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The optics could be of small size which is easier to manufacture with a high quality. The telescope optics do not have to be extremely accurate and we maybe able to not even use a reflector.
Originally posted by PhloydPhan
One problem I forsee with making a smaller spy satellite is that a smaller vehicle would almost necessarily be less capable. The size of a telescope's mirror - and, let's face it, spy satellites are just another sort of space telescope, albeit one designed to look down at Earth rather than out at space - is directly related to the effective resolution of that telescope, paticularly for the visible part of the spectum.
[edit on 2-11-2006 by PhloydPhan]
Originally posted by angryScientist
Here is the idea.
You have all seen a barcode scanner. A little dot of light sweeps over the barcode label. A small electronic eye is all that's needed to pick the variations in light intensity. Laser scanners are used for high end digital image capture.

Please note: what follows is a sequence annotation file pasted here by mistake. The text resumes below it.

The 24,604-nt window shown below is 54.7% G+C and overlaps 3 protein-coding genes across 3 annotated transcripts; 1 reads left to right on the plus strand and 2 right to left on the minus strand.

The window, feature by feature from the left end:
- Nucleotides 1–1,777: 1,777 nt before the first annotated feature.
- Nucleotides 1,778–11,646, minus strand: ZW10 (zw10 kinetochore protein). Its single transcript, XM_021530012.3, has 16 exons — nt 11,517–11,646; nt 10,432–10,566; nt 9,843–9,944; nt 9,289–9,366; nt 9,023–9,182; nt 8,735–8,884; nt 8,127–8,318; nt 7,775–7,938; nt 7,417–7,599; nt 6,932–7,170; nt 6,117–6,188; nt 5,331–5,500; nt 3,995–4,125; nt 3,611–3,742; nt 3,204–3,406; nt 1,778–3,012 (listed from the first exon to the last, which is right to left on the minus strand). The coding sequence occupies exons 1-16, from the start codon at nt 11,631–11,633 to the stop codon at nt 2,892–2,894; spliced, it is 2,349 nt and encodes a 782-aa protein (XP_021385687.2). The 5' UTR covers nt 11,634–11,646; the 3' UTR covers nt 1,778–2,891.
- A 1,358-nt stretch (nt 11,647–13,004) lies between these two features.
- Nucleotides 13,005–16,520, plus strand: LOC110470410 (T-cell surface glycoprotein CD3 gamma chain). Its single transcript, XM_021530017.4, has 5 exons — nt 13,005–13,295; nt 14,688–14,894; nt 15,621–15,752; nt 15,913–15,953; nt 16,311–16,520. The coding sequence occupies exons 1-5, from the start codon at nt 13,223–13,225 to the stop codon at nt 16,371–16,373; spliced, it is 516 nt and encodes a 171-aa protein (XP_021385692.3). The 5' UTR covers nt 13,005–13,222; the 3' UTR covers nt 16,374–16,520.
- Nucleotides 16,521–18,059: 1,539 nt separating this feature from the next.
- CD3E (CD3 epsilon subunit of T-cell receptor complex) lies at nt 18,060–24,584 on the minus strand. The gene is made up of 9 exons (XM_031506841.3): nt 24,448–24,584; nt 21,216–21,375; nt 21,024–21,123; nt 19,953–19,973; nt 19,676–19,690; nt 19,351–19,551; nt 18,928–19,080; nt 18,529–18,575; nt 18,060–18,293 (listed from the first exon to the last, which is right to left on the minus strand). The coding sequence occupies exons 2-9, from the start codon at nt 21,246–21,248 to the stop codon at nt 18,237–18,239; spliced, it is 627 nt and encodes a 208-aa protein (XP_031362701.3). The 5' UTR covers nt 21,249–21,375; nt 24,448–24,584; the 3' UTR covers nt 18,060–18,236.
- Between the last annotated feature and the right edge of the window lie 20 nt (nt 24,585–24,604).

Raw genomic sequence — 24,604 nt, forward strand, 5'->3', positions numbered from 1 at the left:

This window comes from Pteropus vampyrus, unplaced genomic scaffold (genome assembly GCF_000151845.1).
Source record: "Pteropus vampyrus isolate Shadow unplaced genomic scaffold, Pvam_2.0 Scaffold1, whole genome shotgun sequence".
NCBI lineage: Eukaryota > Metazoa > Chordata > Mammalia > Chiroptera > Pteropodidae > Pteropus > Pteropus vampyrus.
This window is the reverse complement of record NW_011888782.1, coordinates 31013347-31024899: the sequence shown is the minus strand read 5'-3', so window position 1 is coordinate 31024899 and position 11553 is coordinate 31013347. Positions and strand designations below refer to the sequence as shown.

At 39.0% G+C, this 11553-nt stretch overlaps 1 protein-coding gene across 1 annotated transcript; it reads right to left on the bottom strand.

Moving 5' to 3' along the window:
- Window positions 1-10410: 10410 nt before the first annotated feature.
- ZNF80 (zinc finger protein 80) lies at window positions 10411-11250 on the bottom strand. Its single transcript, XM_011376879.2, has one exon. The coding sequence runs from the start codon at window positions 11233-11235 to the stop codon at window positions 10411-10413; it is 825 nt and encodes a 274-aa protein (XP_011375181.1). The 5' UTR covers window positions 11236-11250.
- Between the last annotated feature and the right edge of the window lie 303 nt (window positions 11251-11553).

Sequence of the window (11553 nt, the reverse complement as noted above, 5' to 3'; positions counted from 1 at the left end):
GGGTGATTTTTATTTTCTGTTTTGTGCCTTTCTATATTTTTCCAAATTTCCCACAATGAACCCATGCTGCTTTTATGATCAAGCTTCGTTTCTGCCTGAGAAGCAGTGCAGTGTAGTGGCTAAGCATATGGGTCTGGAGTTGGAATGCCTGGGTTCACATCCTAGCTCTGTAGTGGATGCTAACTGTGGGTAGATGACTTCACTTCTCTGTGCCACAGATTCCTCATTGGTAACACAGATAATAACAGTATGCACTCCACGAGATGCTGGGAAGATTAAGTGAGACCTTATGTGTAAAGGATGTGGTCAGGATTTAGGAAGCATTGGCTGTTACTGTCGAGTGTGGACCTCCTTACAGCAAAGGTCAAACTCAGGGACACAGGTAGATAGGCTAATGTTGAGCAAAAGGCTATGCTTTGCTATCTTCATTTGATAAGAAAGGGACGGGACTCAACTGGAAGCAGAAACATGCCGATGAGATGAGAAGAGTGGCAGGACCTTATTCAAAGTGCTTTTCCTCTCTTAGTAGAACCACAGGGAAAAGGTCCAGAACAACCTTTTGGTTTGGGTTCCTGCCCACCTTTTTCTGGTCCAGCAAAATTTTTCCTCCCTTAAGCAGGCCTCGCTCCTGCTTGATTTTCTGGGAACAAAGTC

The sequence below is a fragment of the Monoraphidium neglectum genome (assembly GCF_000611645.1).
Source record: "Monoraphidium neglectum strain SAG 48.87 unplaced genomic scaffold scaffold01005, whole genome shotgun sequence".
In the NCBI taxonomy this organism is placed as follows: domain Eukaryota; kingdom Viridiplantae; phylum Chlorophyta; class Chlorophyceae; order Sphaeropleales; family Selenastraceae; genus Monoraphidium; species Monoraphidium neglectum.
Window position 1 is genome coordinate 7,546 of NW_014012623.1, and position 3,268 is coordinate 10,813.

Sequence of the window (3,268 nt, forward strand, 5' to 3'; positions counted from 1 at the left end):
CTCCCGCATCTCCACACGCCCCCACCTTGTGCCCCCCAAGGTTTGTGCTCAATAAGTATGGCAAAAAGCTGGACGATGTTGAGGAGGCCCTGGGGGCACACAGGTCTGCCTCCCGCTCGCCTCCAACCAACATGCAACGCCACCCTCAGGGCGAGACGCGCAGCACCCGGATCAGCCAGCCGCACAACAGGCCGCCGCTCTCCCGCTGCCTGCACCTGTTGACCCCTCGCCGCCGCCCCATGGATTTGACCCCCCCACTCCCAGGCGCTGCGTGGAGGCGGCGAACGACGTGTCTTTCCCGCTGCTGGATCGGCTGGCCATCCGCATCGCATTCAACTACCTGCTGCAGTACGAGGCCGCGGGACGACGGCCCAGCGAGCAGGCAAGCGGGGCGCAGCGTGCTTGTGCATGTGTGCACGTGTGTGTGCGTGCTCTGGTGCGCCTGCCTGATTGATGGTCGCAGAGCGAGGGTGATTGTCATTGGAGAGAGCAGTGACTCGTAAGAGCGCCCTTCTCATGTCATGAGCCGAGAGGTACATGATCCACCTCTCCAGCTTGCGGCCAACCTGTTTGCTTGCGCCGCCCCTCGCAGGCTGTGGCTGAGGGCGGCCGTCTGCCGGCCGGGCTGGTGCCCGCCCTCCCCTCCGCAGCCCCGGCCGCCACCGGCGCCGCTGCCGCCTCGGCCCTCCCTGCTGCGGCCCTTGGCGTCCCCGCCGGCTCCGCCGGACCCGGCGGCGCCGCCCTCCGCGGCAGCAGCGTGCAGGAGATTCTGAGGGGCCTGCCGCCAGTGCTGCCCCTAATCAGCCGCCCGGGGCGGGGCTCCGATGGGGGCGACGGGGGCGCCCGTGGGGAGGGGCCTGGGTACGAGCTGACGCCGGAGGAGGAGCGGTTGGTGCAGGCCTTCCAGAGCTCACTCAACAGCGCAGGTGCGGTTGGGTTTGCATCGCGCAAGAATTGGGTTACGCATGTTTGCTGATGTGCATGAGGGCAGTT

I would have thought that this technology would have been exploited to the max, but it hasn't and I can't figure out why.
You could also use the beam as a projector if you modulate the intensity.
[edit on 6-11-2006 by angryScientist]
"laser linescan system"
From Department of Defense
Definition: (DOD, NATO) An active airborne imagery recording system which uses a laser as the primary source of illumination to scan the ground beneath the flight path, adding successive across-track lines to the record as the vehicle advances.
See also infrared linescan system.
A laser line scan image of the Phantom II ROV. The laser line scan captures so much detail, that the printed words on the ROV (on the right hand edge, underneath the tube) can almost be read.